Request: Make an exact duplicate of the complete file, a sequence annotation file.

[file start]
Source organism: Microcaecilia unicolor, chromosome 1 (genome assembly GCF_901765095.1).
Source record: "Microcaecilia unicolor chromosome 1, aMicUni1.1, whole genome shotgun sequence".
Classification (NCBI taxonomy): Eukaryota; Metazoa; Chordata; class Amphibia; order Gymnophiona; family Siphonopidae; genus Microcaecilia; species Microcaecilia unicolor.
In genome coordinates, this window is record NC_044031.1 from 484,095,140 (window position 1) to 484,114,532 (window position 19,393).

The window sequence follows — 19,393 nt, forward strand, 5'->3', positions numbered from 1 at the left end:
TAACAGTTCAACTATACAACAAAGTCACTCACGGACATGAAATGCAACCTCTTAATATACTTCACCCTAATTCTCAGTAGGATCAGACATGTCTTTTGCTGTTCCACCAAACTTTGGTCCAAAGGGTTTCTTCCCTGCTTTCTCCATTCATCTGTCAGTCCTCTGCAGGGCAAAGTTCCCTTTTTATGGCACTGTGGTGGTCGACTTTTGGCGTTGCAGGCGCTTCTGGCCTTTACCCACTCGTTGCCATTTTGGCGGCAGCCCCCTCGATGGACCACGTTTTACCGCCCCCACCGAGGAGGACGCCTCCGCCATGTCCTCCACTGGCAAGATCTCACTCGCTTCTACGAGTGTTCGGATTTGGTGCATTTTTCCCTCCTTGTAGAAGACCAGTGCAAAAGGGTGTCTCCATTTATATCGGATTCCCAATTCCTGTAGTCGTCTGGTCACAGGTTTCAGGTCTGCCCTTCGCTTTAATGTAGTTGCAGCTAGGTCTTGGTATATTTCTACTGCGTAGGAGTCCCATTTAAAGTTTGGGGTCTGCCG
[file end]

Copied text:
Source organism: Microcaecilia unicolor, chromosome 1 (genome assembly GCF_901765095.1).
Source record: "Microcaecilia unicolor chromosome 1, aMicUni1.1, whole genome shotgun sequence".
Classification (NCBI taxonomy): Eukaryota; Metazoa; Chordata; class Amphibia; order Gymnophiona; family Siphonopidae; genus Microcaecilia; species Microcaecilia unicolor.
In genome coordinates, this window is record NC_044031.1 from 484,095,140 (window position 1) to 484,114,532 (window position 19,393).

The window sequence follows — 19,393 nt, forward strand, 5'->3', positions numbered from 1 at the left end:
TAACAGTTCAACTATACAACAAAGTCACTCACGGACATGAAATGCAACCTCTTAATATACTTCACCCTAATTCTCAGTAGGATCAGACATGTCTTTTGCTGTTCCACCAAACTTTGGTCCAAAGGGTTTCTTCCCTGCTTTCTCCATTCATCTGTCAGTCCTCTGCAGGGCAAAGTTCCCTTTTTATGGCACTGTGGTGGTCGACTTTTGGCGTTGCAGGCGCTTCTGGCCTTTACCCACTCGTTGCCATTTTGGCGGCAGCCCCCTCGATGGACCACGTTTTACCGCCCCCACCGAGGAGGACGCCTCCGCCATGTCCTCCACTGGCAAGATCTCACTCGCTTCTACGAGTGTTCGGATTTGGTGCATTTTTCCCTCCTTGTAGAAGACCAGTGCAAAAGGGTGTCTCCATTTATATCGGATTCCCAATTCCTGTAGTCGTCTGGTCACAGGTTTCAGGTCTGCCCTTCGCTTTAATGTAGTTGCAGCTAGGTCTTGGTATATTTCTACTGCGTAGGAGTCCCATTTAAAGTTTGGGGTCTGCCG